14 Haziran 2011 Salı

Time to focus back on the economy, experts tell new Turkish lawmakers

Tuesday, June 14, 2011


ISTANBUL- Hürriyet Daily News
Along with a number of hot political issues, Turkey’s new lawmakers will face the basic economic challenges of the current account gap and inflation while trying to create jobs in the wake of parliamentary elections, according to economists speaking to the Hürriyet Daily News
The climbing current account deficit, inflation and high unemployment remain lingering problems that Turkey’s ruling party will have to tackle in its third term in power after an election victory Sunday, according to several economists.

“The general election results were expected by investors,” Banu Kıvcı Tokalı, the chief economist at Destek Securities, told the Hürriyet Daily News after the results of the election, won by the Justice and Development Party, or AKP, were made public. “Though the results will boost the power and respectability of the AKP, Turkey’s economic challenges will need to be tackled as soon as possible.”

Foreign investors will follow the trend of investing in emerging markets while Turkey keeps attracting a larger portion of these investments, due to “confidence in the market,” Tokalı added.

One of the major challenges facing the new government will be inflation, which has reared up in recent months. Consumer prices in the country rose by 2.4 percent in May from 4.3 percent on the year, according to figures from the Turkish Statistics Institute, or TurkStat.

As result of the inflation hike, the Turkish Central Bank might increase its benchmark interest rate by 50 basis points in June and 25 basis points in July according to Standard Chartered, a multinational financial services company headquartered in London.

Oil prices

“Markets will enjoy the political stability assured by the AKP for the third time,” said Nurhan Toğuç, the chief economist of Ata Invest, who added that the nation’s major economic challenges will remain a “heavy burden on the shoulders of the new government.”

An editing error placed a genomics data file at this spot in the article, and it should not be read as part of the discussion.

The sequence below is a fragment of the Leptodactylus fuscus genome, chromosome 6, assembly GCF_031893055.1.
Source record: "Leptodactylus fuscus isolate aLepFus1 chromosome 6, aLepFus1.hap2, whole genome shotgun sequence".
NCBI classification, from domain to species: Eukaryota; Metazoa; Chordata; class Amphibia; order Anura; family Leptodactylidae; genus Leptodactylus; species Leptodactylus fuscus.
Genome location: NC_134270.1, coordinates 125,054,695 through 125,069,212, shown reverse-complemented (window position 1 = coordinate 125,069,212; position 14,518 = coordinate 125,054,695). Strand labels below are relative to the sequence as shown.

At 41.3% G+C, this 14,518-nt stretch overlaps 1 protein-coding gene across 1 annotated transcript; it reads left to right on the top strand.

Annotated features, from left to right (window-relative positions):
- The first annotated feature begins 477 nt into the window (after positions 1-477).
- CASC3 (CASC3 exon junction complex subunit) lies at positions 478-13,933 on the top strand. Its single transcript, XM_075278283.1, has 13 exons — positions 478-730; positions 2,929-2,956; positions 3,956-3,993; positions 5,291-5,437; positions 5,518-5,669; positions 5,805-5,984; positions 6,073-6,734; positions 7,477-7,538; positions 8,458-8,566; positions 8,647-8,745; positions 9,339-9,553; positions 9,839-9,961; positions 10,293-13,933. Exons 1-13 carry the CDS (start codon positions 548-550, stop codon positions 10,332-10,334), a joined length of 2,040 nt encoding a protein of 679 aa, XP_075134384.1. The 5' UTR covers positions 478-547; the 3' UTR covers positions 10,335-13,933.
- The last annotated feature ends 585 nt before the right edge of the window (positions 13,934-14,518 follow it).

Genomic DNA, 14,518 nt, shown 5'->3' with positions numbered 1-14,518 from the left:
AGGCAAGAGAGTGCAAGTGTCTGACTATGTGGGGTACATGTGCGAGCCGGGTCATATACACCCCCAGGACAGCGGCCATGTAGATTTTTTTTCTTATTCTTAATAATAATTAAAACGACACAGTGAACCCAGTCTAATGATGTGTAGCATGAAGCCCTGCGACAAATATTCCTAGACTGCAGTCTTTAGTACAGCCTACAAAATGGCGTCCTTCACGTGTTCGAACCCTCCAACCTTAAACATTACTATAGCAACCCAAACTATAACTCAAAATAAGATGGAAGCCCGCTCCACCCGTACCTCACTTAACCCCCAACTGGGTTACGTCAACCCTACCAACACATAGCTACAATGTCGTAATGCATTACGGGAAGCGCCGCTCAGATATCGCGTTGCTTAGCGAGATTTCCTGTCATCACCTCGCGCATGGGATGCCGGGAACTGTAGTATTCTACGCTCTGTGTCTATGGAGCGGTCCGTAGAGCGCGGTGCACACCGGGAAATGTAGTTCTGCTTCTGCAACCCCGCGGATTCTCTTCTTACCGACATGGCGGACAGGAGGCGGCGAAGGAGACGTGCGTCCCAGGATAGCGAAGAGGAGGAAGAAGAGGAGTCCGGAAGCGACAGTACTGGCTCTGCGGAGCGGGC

She said the skyrocketing oil prices, caused mainly by the regional turmoil in the Middle East and North Africa, would also continue affecting Turkey, especially the country’s current account deficit and inflation rates. “Political stability will need to also bring economic stability,” Toğuç said. “The fight with the widening trade gap will be a real challenge for Turkey’s new government.”

The current account deficit ballooned to more than $60 billion, or about 8 percent of gross domestic product, in the 12 months through March, compared with a government forecast of $42 billion for the year, according to Bloomberg.

Toğuç said a possible increase in taxes and implementation of new taxes might be on the agenda of the new government, whose Deputy Prime Minister Ali Babacan stated previously that Turkey’s next medium-term economic program would look for “ways to use public finance to help manage the country’s widening current account deficit.”

Turkey’s current account deficit for this year will be $63.5 billion according to Turkish Central Bank forecasts.

Recent threats

“Despite the trust injected into the markets, current account deficit figures announced Monday might draw the attention of investors and financial actors to Turkey’s economic challenges,” said Kerem Alkin, director of Bloomberg HT. “The AKP’s winning close to 330 was the scenario expected by 47 percent of investors before the general elections.”

The Turkish lender Akbank also emphasized the country’s current account deficit problem in a note Monday to investors. Forecasting the gap would stand at 8 percent of gross domestic product by the end of the year, the bank said: “The AKP is now in a strong position to tackle Turkey’s more pressing issues; the large current account deficit and the strength of domestic demand.”

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